40 degrees F Cloudy Wind 5mph NE
Sunrise Today 6:14am Sunset 8:08pm
Our two loons swim together, not far from the nest.
Their heads are held high. On alert. Both of them looking the same direction.
What has their attention is hard to tell. But based on the last couple of days, they are most likely on alert for other loons on the lake.
During most of the year, they are able to get along with other loons just fine. But at this time of the year, during nesting time, another male loon in the area can be a grave threat. So they are wise to be on alert.
I have not heard any yodels or tremolos so that is hopefully good news.
Yesterday was not the first time there was a territorial face off. Nor, I am sure, will it be the last. It is an everyday part of a loon's life. If you have not seen the two videos I posted on last night's blog of two territorial chases, you may want to check them out. They are not videos of our loons chasing but they are loons on other lakes chasing each other. I would encourage you to go back and look at them. It will help you see and understand what goes on during a territorial chase. They are very interesting (and even fun in a way) to watch.
As if we needed any more drama, last night a couple of our faithful watchers saw something and one of them captured something spectacular. Go check it out in the Chat Room at the 4:20am mark.
Some of the willow branches intended to keep the eagles away from the nest, actually drew another visitor to check out the nest. And those willow branches are now gone because of that visitor.
There was a BEAVER on the nest last night!
A number of years ago before we were on the web with the Loon Cam and before we had night vision, I had suspected a beaver of being up on the nest. But I did not know for sure. I could only surmise. Now this is the first time that we have proof of it with pictures.
When it happened a few years ago, I knew some of the willow branches had disappeared but I did not know why. I didn't know if a storm had taken them or what.
Only after the season was over, did I discover a clue when I went out to pull the nesting platform in to shore.
Some of the branches had gnaw marks on them and they had been cut off cleanly about 10 to 12 inches above the nest. I suspected a beaver at that time but I did not have any proof. As I looked at it, I also thought about a muskrat gnawing them off. But muskrats tend to go more toward cattails and cattail roots whereas beavers go after the sweet bark of some trees. Especially poplar trees. That is like candy to them.
But these are willows, not poplars. So it might be like sweet corn instead of candy. Not the favorite but surely still likeable.
In addition to the gnawing marks on those branches many years ago, where they were gnawed off was too high for a muskrat. But it would have been perfect height for a beaver sitting there gnawing.
And now we have photographic proof of a beaver having been up on the platform. And some of the willow branches are missing this morning. I missed all of that. I went to bed about an hour before the beaver showed up. I think I am glad I missed it or I wouldn't have gotten any sleep wondering what was going on out on the nest!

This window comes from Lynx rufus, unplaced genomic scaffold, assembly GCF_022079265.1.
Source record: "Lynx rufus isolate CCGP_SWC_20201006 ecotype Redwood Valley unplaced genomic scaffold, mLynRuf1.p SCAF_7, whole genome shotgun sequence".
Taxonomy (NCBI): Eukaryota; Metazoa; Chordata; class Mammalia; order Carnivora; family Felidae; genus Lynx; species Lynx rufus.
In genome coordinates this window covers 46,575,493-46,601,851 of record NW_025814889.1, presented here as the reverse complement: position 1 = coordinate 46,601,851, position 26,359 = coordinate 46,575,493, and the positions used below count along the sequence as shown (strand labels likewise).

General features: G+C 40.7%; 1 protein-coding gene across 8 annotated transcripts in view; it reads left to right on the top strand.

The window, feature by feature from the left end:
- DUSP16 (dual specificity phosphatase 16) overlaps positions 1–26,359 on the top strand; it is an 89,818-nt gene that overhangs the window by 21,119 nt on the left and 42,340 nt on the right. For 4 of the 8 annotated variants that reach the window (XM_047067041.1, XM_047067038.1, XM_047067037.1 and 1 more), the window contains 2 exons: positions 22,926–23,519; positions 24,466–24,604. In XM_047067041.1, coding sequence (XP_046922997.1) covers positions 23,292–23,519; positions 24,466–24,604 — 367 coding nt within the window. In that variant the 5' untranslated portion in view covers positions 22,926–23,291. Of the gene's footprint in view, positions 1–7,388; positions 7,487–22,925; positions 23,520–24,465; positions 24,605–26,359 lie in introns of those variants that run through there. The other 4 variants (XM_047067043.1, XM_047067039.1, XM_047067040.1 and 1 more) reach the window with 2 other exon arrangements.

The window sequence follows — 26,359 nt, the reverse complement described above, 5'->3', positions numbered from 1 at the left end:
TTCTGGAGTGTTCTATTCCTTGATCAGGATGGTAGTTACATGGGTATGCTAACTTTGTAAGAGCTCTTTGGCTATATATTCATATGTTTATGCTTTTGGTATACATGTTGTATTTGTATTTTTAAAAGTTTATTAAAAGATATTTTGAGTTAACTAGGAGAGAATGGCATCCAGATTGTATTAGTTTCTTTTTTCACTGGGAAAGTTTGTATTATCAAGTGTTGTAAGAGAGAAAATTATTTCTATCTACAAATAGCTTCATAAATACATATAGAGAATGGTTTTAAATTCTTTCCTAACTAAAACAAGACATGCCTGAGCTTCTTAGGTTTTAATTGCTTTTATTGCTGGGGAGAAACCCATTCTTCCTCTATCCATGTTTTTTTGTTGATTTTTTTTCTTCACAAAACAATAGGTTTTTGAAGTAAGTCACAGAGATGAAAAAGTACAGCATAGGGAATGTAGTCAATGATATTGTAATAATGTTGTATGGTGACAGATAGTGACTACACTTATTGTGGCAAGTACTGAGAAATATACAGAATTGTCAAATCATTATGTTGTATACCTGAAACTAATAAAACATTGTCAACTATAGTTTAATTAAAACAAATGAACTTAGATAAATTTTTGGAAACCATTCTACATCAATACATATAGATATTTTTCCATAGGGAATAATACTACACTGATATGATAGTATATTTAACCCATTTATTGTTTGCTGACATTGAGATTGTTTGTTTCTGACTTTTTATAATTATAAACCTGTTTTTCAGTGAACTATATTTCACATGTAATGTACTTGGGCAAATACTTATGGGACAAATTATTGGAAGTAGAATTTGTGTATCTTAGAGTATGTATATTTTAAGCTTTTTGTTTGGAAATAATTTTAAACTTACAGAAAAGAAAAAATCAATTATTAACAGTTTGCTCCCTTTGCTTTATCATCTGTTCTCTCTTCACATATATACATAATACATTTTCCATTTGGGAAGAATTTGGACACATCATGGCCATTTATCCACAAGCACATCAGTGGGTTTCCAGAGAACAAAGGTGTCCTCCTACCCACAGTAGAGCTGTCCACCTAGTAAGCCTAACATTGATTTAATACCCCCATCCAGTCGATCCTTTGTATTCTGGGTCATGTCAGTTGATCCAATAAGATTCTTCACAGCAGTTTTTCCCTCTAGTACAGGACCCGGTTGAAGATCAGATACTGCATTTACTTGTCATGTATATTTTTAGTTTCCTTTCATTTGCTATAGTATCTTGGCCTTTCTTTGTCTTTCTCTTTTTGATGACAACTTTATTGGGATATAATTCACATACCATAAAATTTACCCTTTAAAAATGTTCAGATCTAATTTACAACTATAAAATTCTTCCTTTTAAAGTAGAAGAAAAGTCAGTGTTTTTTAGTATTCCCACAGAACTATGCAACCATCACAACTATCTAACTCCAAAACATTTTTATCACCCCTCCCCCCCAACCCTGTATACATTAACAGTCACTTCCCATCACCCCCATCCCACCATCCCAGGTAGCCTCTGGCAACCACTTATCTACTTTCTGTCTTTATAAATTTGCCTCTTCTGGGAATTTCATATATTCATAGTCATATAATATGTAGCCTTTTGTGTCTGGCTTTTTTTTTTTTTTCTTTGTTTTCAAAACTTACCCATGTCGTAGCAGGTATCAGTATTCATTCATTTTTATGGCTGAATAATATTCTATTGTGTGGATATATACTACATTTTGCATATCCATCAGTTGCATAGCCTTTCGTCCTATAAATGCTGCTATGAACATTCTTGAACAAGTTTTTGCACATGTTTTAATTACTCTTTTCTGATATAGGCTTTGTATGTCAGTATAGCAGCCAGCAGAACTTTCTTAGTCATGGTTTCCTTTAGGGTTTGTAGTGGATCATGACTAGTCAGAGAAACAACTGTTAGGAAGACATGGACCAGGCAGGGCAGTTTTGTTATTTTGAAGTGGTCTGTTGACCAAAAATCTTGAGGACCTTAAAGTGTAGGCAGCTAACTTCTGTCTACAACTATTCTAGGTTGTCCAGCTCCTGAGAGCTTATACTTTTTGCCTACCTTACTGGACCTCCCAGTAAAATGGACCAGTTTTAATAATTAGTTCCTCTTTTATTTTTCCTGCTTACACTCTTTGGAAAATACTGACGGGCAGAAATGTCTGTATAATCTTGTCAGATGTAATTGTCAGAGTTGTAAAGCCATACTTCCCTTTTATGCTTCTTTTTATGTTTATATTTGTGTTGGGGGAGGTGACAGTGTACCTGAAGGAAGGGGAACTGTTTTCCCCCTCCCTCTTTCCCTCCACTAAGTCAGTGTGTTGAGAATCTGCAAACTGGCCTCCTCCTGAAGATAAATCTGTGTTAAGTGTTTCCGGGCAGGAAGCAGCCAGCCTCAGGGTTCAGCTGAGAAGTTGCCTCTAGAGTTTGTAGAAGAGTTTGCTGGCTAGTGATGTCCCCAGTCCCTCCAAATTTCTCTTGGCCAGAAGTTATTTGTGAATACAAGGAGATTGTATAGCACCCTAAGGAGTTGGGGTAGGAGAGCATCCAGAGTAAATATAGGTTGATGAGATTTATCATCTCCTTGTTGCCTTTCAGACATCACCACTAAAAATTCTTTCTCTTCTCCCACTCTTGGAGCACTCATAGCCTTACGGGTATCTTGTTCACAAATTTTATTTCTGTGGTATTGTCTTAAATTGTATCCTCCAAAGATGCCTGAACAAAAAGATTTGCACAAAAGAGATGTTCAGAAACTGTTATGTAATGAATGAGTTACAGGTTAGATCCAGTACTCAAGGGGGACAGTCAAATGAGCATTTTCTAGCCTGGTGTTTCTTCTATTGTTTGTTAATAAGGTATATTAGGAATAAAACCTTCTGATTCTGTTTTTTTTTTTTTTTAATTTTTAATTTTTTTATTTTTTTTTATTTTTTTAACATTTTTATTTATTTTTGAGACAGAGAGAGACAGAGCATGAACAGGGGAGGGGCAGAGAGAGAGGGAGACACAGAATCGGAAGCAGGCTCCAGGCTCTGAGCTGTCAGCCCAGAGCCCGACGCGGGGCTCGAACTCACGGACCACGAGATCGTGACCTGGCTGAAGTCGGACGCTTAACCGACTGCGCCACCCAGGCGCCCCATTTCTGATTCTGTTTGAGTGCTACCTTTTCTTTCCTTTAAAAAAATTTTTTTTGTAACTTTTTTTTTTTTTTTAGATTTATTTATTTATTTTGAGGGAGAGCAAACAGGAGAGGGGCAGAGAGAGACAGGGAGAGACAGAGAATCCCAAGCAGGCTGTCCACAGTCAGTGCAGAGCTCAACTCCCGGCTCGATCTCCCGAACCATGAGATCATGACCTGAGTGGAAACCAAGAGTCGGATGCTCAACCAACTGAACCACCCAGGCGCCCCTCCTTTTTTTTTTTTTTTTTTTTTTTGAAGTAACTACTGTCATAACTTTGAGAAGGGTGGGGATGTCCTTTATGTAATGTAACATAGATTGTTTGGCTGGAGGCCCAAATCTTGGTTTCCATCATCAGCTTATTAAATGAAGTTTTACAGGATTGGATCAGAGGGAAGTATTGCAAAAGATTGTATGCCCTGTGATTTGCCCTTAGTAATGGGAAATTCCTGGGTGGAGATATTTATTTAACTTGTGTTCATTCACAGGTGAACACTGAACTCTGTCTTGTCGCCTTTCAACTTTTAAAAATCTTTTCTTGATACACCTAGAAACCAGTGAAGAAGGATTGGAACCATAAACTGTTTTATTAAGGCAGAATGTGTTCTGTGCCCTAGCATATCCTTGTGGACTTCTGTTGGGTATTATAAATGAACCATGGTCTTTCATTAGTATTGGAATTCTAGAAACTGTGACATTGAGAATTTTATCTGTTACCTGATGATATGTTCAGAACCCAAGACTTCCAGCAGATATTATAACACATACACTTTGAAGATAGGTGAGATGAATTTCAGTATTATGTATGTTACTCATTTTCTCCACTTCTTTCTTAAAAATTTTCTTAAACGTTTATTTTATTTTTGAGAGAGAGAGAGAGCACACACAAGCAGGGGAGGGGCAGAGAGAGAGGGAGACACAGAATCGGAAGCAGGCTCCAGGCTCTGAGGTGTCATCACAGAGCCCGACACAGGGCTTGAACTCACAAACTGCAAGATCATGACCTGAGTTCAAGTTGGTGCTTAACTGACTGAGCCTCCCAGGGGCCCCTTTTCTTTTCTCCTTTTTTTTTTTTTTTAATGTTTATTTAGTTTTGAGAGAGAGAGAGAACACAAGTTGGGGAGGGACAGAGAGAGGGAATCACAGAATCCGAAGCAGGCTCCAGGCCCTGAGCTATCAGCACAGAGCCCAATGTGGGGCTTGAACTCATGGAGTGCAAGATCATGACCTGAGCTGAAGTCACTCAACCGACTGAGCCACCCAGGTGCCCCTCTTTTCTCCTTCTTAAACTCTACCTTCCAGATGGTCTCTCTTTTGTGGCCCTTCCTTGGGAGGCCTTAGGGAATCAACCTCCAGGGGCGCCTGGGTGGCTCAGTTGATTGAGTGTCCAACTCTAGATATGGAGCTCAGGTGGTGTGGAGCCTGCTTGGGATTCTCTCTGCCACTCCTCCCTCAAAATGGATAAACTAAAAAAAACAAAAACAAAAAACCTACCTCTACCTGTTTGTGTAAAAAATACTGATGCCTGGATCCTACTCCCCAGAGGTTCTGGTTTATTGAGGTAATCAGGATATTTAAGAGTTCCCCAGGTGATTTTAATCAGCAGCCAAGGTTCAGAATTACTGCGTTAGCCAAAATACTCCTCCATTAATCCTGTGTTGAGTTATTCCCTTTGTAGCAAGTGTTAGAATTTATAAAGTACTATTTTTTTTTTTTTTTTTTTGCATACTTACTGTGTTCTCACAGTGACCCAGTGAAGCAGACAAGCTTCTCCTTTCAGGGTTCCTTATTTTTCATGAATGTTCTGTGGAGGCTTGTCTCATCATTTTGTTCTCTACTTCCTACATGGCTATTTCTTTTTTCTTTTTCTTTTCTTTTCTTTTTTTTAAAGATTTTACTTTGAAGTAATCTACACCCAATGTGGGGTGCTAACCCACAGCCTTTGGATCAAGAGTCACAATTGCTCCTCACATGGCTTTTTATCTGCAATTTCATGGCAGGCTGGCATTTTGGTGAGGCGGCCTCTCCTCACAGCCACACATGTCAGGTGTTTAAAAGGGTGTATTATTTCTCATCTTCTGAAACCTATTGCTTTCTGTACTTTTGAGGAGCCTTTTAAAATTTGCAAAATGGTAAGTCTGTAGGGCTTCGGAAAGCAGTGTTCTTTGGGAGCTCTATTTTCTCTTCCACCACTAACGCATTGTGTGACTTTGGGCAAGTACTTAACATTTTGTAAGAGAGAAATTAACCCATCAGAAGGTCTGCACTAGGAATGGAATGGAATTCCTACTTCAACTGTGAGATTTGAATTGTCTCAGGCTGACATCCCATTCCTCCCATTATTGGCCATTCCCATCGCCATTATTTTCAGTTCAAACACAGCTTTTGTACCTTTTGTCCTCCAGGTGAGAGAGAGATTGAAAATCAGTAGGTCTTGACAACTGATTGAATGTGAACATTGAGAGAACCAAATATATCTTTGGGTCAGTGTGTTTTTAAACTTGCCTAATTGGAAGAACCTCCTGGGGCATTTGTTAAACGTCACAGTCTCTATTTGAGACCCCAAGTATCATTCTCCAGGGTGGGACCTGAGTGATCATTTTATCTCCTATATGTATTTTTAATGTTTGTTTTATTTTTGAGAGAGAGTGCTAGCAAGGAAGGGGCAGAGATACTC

But we still have our camera cables!
That is my biggest concern. Either a muskrat or a beaver could make short work of gnawing through the cables at any time. And then our viewing for the year would be over.
So enjoy the pictures of the beaver on the nest. Especially look at the last picture where you can see the loon swimming near the nest while the beaver eats some of the willow branches.
We still have the willow branches on the other corner of the nest. He did not take those. So we still have some protection from an eagle swooping directly down on the nest. But that is also the corner where the camera and infrared light cables come down. So we don't need him being in that area.
What will today bring?
Your guess is as good as mine.
This is truly "reality tv"!
Will we have more territorial battles? In all likelihood 'yes'.
Will we have more beaver and muskrat visits? Probably. But we just have to hope that they do not do any damage to the video or light cables.
What next? A raccoon? A mink?
Both of them could be a danger to the loons and the eggs.
Even though both are capable of swimming out to the raft, the likelihood that they would is fairly small. The mink would be more apt to do so than the raccoon I think. And I did see a very large mink going along the shore right here a few days ago.
Raccoons are one of the greatest predators of loon eggs in nests that are built on shore. That is one of the reasons that loons seem to like a floating nest like this ... it gives them some added protection from land based predators like raccoons and mink and weasels.
So what will it be today that adds even more drama?
Will it be other loons? Eagles? Raccoon? Mink?
You take your choice.
I can do without any drama for a few days.
Other than the drama of an egg being laid.
Comments or Questions? LoonCam(at)yahoo(dot)com
Copyright 2012 Larry Backlund